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Dave Palmer
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Platinum
Re: Break it, fix it
Dave Palmer   5/1/2012 10:40:54 AM
@jlinstrom: The converse of that statement is also true: if you can't replicate the failure, you don't understand it.

jlinstrom
User Rank
Gold
Break it, fix it
jlinstrom   4/30/2012 7:14:56 PM
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I worked with an engineer who said "If I can break it, I can fix it." meaning if he can demonstrate the exact failure, he has a pretty good handle on what failed and how to keep it fixed.

Dave Palmer
User Rank
Platinum
Re: Great practical advice
Dave Palmer   4/30/2012 12:24:01 PM
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@Tigertom: That's a very good point.  For those of us who are materials engineers, there's a temptation not only to take apart assemblies, but to cut parts up so that we can look at the microstructure.  We end up with beautiful micrographs, but the original part falls victim to the chop saw.

As you point out, it's very important to get all of the information you can before taking apart an assembly.  Once you get to the component level, it's also important to get all of the information you can from non-destructive testing before proceeding to destructive testing.

More than once, I've been in the position of realizing that I wanted to check something on a part after I had already performed a destructive test on it.  As Homer Simpson says: D'oh!

Tigertom
User Rank
Iron
Re: Great practical advice
Tigertom   4/30/2012 6:57:46 AM
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Can I suggest one more big mistake to add to your list?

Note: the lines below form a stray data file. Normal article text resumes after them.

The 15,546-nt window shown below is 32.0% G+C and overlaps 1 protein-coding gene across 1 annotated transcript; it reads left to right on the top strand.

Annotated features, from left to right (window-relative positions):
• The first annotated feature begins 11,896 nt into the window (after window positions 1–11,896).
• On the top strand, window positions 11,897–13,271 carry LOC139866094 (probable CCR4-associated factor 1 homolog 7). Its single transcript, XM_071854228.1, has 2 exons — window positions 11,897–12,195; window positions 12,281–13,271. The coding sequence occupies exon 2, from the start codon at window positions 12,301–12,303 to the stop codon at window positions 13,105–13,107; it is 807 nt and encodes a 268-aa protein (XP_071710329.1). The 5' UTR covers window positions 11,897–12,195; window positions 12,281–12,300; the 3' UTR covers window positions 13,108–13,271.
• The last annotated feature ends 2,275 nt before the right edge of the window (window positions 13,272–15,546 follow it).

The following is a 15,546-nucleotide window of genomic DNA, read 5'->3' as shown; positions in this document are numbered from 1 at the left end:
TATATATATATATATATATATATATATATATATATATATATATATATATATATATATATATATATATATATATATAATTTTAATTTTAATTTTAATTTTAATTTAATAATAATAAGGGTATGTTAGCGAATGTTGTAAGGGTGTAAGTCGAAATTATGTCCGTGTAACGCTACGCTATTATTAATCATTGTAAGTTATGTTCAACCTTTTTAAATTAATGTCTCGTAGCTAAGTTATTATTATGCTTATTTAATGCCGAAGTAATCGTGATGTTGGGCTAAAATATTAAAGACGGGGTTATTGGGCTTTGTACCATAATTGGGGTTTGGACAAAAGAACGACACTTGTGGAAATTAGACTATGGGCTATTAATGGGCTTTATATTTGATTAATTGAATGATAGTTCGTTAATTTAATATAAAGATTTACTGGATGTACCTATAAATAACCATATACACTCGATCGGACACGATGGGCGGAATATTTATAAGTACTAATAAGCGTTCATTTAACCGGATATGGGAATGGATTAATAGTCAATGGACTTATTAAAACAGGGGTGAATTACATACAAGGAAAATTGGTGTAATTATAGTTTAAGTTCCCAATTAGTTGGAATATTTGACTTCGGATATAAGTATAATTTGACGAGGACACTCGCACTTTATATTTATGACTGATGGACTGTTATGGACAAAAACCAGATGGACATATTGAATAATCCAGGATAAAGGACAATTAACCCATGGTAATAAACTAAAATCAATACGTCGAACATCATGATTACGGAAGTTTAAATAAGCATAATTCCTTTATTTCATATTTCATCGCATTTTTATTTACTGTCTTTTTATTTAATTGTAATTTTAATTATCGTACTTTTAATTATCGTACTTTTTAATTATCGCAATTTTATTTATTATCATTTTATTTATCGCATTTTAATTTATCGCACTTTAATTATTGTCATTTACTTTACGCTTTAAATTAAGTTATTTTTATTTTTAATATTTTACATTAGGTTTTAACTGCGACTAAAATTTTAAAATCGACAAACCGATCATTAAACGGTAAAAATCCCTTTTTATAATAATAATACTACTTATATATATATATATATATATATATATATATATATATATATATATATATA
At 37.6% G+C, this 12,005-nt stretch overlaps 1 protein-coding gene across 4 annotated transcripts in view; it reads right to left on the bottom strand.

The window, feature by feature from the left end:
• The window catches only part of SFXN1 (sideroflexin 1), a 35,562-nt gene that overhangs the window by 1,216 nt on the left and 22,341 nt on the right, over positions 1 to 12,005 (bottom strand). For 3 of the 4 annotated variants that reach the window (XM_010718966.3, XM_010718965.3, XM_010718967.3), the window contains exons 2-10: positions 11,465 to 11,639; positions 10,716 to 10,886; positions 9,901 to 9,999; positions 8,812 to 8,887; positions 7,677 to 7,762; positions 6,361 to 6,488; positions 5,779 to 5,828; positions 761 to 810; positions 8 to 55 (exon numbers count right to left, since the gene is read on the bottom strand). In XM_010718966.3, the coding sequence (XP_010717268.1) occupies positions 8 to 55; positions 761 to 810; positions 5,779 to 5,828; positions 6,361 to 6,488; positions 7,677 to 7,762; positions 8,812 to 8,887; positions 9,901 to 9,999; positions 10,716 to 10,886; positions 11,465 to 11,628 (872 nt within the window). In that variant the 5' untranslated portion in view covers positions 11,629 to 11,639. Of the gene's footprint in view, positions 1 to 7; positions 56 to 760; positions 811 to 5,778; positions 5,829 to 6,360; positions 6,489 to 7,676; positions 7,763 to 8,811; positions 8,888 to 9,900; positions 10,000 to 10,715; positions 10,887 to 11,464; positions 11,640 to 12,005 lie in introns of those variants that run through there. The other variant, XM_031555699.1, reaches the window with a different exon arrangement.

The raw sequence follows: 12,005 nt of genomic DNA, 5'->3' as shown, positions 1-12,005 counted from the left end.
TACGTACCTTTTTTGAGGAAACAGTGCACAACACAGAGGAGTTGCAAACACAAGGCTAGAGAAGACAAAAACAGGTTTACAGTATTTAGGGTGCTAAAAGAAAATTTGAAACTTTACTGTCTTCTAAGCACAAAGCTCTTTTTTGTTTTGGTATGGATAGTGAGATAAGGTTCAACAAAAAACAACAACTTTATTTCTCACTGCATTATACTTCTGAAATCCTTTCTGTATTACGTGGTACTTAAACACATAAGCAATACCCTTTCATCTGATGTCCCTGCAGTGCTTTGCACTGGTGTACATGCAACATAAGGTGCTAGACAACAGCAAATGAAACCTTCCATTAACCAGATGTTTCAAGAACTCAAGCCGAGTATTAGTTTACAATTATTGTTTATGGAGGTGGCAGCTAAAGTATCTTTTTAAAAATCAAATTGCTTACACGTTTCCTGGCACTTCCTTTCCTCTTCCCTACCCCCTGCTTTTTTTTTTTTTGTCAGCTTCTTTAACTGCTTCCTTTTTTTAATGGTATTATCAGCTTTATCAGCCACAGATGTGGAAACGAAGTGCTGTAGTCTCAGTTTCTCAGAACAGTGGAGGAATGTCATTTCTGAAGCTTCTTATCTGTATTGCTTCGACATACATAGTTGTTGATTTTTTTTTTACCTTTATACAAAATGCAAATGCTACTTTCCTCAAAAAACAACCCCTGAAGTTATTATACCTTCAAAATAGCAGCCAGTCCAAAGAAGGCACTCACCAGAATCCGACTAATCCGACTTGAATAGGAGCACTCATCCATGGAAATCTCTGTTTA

6. Quickly dismantle a failed assembly.  If you have an assembly that doesn't work, it's very tempting to take it apart to see what's broken.  You probably have one or two theories as to what might be broken inside.  But if you dismantle it and nothing is broken, then you're in real trouble.  When you re-assemble, the chances are it will work perfectly, and you've destroyed the bug you've been commissioned to identify. 

Instead, before you dismantle, get every relevant bit of information you can from the failed assembly. What are the resistances and capacitances at the terminals, or what is the frictional torque to move it, or how much does it weigh, or does it rattle when shaken etc. etc. If possible, x-ray.  Develop a list of failure modes that could produce the observed symptoms, and see if you can prove or disprove any before dismantling.   As you dismantle, measure the torque on bolts, look for dirt or misassembled components and for parts that have moved to unexpected positions.  Once the disassembly is complete, all these clues will have been lost.

Scott Orlosky
User Rank
Platinum
Re: Great practical advice
Scott Orlosky   4/29/2012 10:54:12 PM
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Dave.  I couldn't agree more.  Thanks for a dose of sanity.  I too have been part of similar investigative teams.  As noted, it seems that one of the biggest issues that pops up is getting management (or the customer) to be patient while the investigation proceeds.  There are no shortcuts for a good analysis.

JimT@Future-Product-Innovations
User Rank
Blogger
A sample of one,,,,